run by
Batson and
Morris
Letcher
had becomeajokeamongtheplay-
ers, as they felt it would never be
called during a game.
Logan said he was extremely
pleased with the execution of the
play.
"It really felt good to see the
team set up that wall for Derek
he said. "It just proves the coach-
ing success we have had this sea-
son
However, the Mountaineers
soon exploded into a rushing
frenzy that never stopped.
Led by running backs Rodney
Morris Letcher
Woodard and Adrian Murrell,
W.Va. gained 389 yards on the
ground, mostly in the last three
quarters of play. Mountaineer
quarterback Darren Studstill
helped keep the Pirate defense
honest, connecting with Moun-
taineer receivers for 142yardsand
one touchdown. The Mountain-
eers led 17-7 at halftime, after the
Pirate offense stalled late in the
second quarter.
The Pirate offense, feeling
pressure to score quickly in the
third quarter, went "three downs
and out" with quarterback
Michael Anderson's passes fall-
ing incomplete. The Pirate defense
failed to stop Woodard and
Murrell as they marched deep into
Pirate territory. Darren Studstill's
6-yard scramble into the endzone
and the resulting extra point by
Mountaineer kicker Mike
Vanderjagt set the deficit at 24-7.
The Pi rate offense rebounded
with a much-needed drive and
resulting score by Charles Miles
for a touchdown. Miles put the
Pirates back into the game.
However, the Pirate defense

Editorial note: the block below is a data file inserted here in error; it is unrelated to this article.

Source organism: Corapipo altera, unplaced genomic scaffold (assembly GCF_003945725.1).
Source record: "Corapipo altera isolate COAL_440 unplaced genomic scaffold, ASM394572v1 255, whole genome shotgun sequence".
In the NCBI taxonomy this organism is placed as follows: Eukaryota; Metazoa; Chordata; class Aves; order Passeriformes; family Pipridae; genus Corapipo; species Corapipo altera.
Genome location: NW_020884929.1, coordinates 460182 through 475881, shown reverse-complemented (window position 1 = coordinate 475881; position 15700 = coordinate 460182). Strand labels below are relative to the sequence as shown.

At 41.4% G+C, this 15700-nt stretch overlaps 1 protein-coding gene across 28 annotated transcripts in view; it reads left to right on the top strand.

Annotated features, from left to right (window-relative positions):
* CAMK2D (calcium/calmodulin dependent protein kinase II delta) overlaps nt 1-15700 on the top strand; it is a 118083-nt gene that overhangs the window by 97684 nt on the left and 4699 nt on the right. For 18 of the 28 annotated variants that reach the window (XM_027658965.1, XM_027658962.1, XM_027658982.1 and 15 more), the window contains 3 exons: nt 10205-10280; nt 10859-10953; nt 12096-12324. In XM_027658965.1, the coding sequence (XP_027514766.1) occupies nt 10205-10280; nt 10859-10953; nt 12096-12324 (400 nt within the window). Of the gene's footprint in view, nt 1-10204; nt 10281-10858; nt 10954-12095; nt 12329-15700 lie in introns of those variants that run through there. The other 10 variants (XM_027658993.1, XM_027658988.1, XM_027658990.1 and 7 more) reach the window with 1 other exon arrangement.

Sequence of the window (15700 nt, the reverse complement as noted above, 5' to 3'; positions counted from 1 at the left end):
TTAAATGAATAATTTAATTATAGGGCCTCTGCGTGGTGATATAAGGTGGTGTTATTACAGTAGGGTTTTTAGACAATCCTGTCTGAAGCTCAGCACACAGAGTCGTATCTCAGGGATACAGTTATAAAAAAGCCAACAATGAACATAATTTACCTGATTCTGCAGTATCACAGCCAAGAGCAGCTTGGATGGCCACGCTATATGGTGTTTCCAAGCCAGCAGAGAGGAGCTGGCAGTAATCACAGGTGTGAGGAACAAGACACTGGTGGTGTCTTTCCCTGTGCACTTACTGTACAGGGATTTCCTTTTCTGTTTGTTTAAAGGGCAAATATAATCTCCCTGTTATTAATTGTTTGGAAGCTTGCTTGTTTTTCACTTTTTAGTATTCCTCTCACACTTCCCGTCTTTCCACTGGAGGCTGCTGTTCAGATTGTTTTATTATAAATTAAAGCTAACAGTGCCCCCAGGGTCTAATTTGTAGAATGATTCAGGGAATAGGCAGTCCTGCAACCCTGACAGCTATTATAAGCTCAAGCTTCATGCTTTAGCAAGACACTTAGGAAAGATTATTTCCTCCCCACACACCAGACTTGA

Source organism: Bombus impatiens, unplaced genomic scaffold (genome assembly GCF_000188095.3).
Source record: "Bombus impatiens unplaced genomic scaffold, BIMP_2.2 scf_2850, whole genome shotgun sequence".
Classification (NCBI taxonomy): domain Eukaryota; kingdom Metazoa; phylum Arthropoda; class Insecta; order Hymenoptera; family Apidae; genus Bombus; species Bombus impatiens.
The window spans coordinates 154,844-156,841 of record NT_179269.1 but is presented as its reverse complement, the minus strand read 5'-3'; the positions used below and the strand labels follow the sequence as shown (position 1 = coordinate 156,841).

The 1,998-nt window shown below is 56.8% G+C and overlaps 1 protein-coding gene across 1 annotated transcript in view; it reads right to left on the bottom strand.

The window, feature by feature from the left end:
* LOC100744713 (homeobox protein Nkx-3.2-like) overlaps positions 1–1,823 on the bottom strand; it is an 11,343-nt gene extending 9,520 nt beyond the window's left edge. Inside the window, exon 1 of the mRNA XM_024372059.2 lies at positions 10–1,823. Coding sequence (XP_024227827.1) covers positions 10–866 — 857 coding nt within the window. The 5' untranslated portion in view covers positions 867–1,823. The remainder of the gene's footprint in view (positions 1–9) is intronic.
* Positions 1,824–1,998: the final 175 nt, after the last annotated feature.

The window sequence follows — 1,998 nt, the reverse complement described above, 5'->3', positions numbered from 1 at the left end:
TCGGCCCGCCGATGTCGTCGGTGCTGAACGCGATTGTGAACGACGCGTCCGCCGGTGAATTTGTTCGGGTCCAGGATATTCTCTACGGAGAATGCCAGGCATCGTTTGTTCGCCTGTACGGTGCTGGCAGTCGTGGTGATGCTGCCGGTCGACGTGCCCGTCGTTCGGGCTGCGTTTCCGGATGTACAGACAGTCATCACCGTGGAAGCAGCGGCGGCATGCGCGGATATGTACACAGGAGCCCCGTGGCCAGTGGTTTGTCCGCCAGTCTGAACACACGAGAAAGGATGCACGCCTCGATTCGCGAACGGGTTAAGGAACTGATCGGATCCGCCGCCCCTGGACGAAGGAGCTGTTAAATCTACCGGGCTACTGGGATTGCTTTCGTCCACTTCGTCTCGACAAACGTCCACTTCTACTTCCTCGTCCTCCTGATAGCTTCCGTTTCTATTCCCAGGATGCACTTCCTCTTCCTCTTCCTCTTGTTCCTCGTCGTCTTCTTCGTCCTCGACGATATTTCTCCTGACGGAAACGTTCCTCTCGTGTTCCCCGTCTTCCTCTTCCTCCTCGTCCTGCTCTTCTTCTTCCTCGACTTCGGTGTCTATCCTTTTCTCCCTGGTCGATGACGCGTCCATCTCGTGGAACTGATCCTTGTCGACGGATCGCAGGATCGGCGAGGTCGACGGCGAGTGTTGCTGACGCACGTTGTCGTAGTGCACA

was once again unable to stop the
Mountaineers, with a 31-yard
touchdown run by Woodard, late
in the quarter.
The fourth quarter brought
back memories of last year's car-
diac comeback tradition, with
Ernie Lewis recovering a Moun-
taineer fumble at the Pirate goal
line, and returning the ball 99
yards for a touchdown.
The fired-up Pirate defense
held the Mountaineers to a field
goal, but Anderson wasonceagain
picked off by the W.Va. second-
ary.
The Pirates regained posses-
sion and drove 80 yards for a score,
putting a win in reach, but Deke
Owen's botched onside kick drove
the final nail in the Pirate coffin,
as the Mountaineers' resulting
score put their hopes of a win to
rest.
The Pirates must win their two
remaining games to achieve a win-
ning season.
Biomechanics a new realm in athletics
By Jason Tremblay
Staff Writer
Biomechanics. Uh, yeah. If you,
gentle reader, are like me � one of the
uneducated masses�you likely have no
idea what the word biomechmics means.
For some (myself included), the mention
of the word conjures up the image of Lee
Majors portraying the Six Million Dollar
Man, running in slow motion that was
somehowsupposed to convey incredible
speed. Uh no.
Trescienceofbbrnedianicshasnoth-
ing to do with super strong, artificial
limbs or catching bad guys every week
within a half hour period (minus ten
minutes for commercials).
Dr. John Stevenson, head of East